Produced on September 16, 1838, in Ontario, Canada, James J. Hill came from an impoverished youth to found his own firm in 1866. He’d eventually helm the Great Northern Railway Company, that was responsible for enormous railway growths in the U.S. Northwest. Hill would get other businesses, though he faced legal action as the effect of breaking antitrust laws. He expired on May 29, 1916, in St. Paul, Minnesota.
The quintessential rags-to-riches American narrative is embodied by Canadian James Hill, born on September 16, 1838, near what’s now Guelph, Ontario. His dad was sporadically used as a hired hand on farms, but James could get good education in his youth at Rockwood Academy, where the headmaster waived the tuition. The passing of his dad when he was 14 meant James had to leave school to work while his mom ran an inn. He procured work using a grocer while studying using the Rev. William Wetherald, who instructed Hill math and English. Discovered to be an animal trapper and fur trader, Hill moved to America when he was 17.
This, coupled with bookkeeping and managing cargo for his various companies, such as the St. Paul & Pacific Railroad, gave him expertise selling, trading and transportation. Hill knew how take advantage of chances and use the knowledge he had gleaned from his various companies. When fuel was in short supply throughout the war, he offered coal rather than wood. When the Mississippi River froze, he could procure contracts with grocers to send by train as an alternative to steamship.
Following the war, Hill recognized the Northwest was ready for growth by train, and he was ready to provide its needs for the economical benefit of the entire community and surrounding regions. He was elevated to business president several years after, and his farsighted management abilities earned him a strong standing.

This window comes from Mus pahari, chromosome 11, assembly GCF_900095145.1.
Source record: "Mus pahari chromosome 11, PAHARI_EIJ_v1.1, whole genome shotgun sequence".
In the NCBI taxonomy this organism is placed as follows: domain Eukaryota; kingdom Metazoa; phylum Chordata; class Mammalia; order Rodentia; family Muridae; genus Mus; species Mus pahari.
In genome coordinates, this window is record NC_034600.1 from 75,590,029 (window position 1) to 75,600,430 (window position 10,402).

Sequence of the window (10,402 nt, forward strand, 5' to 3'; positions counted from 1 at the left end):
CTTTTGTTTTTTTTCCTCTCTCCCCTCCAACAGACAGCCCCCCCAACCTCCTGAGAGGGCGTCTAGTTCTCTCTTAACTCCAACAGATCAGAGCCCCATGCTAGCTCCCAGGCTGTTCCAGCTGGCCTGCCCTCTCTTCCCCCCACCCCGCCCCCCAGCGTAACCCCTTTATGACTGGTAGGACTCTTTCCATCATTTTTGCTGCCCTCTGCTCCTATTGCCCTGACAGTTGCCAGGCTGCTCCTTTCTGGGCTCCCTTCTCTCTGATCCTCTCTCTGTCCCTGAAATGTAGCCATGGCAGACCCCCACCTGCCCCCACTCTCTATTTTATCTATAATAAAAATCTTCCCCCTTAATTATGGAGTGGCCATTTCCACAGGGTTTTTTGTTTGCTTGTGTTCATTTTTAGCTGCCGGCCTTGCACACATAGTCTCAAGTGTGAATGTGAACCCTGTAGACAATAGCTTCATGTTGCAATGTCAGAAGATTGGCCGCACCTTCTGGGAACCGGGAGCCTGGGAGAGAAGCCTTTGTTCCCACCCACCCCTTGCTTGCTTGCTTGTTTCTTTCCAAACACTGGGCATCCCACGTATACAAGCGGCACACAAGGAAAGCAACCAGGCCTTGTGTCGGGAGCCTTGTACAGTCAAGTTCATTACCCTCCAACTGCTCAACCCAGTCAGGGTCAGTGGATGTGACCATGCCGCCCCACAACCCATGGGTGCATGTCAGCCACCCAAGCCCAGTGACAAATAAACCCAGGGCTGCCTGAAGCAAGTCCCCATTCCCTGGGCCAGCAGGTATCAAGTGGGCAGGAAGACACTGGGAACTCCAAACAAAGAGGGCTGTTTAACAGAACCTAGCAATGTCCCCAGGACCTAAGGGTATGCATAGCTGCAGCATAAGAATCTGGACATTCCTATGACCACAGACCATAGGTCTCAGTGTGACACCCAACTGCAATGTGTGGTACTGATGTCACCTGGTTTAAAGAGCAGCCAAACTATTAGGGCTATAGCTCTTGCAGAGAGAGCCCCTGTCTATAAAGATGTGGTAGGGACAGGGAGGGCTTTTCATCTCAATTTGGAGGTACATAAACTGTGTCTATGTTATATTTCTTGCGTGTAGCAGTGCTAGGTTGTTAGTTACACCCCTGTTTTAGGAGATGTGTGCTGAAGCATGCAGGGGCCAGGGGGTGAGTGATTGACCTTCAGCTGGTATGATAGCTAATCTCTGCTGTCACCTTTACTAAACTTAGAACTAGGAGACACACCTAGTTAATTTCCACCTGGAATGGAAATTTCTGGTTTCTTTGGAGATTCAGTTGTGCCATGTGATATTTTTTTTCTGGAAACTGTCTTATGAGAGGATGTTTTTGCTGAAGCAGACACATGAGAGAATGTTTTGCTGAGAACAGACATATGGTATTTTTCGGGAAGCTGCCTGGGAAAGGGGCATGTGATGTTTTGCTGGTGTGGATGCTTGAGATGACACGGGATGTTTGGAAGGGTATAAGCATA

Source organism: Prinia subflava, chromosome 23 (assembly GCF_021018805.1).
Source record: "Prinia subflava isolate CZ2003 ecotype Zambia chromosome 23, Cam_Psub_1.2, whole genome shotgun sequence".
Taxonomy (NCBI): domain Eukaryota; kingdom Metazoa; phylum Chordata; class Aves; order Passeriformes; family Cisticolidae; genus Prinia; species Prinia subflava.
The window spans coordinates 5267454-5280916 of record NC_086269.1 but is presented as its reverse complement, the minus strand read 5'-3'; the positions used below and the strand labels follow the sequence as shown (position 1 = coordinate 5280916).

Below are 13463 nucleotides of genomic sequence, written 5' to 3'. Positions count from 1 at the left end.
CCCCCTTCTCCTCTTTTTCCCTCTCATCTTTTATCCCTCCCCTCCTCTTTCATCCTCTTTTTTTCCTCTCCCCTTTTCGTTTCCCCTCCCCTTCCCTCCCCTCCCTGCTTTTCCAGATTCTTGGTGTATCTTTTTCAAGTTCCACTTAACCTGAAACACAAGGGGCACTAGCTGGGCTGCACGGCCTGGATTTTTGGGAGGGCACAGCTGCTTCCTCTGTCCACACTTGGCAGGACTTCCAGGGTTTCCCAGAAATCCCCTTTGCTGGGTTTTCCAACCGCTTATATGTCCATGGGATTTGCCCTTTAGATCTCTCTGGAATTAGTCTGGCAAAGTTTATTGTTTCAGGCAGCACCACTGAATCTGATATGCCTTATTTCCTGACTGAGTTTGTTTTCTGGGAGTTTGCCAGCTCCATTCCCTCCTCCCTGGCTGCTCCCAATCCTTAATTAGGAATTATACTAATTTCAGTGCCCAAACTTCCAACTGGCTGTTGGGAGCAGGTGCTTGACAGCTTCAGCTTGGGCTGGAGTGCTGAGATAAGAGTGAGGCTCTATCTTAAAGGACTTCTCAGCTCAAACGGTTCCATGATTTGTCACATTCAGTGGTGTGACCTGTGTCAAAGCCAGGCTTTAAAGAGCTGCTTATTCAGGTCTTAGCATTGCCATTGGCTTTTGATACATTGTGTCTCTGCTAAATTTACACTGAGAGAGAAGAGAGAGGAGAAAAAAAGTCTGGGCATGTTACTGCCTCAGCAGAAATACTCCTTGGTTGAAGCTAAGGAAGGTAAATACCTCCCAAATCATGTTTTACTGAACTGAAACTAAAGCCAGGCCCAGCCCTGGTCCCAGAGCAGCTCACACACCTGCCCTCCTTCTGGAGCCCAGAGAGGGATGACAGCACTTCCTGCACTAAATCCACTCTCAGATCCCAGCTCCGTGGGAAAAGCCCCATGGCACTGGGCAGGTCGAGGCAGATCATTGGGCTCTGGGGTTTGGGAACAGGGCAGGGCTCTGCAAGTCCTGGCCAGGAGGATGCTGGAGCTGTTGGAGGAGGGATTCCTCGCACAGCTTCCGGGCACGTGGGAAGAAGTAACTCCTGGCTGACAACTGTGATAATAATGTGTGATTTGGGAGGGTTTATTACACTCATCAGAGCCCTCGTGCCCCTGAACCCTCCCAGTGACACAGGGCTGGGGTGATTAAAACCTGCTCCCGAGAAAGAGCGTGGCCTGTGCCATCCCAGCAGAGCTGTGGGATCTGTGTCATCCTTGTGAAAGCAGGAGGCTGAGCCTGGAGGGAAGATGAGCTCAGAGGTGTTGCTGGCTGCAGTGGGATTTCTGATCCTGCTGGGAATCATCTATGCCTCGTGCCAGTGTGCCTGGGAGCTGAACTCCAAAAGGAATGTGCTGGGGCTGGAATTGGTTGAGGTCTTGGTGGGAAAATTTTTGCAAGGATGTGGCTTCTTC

However, when he made a decision to enlarge the railway all of the method to the Pacific, the strategy was deemed “Hill’s Folly.” But with an eye firmly focused on cost effectiveness, Hill’s land surveys found the Marias Pass, the bottom crossing of the Rockies in the region, as well as the railway was built without constructing a tunnel. He managed the same effort when enlarging upward through Washington, with the recently called Great Northern Railway Company. The competition finally caused a stock exchange panic in 1901, as well as the two joined forces, but the coalition was broken up a couple of years after, prompted by President Theodore Roosevelt as well as the Sherman Antitrust Act. Hill passed the company to his son in 1907, but reported to work daily until a week before he expired.
James J. Hill died at his residence in St. Paul, Minnesota, on May 29, 1916. He’d married Mary Theresa Mehegan in 1867 and they’d had 10 kids. He’d also populated the region of the Pacific Northwest with flourishing communities, many Scandinavian immigrants who had availed themselves of Hill’s $10 transport policy, to help settle the area and enlarge the region’s economic development. Hill’s discerning taste in artwork may be tried in the Minneapolis Institute of Arts.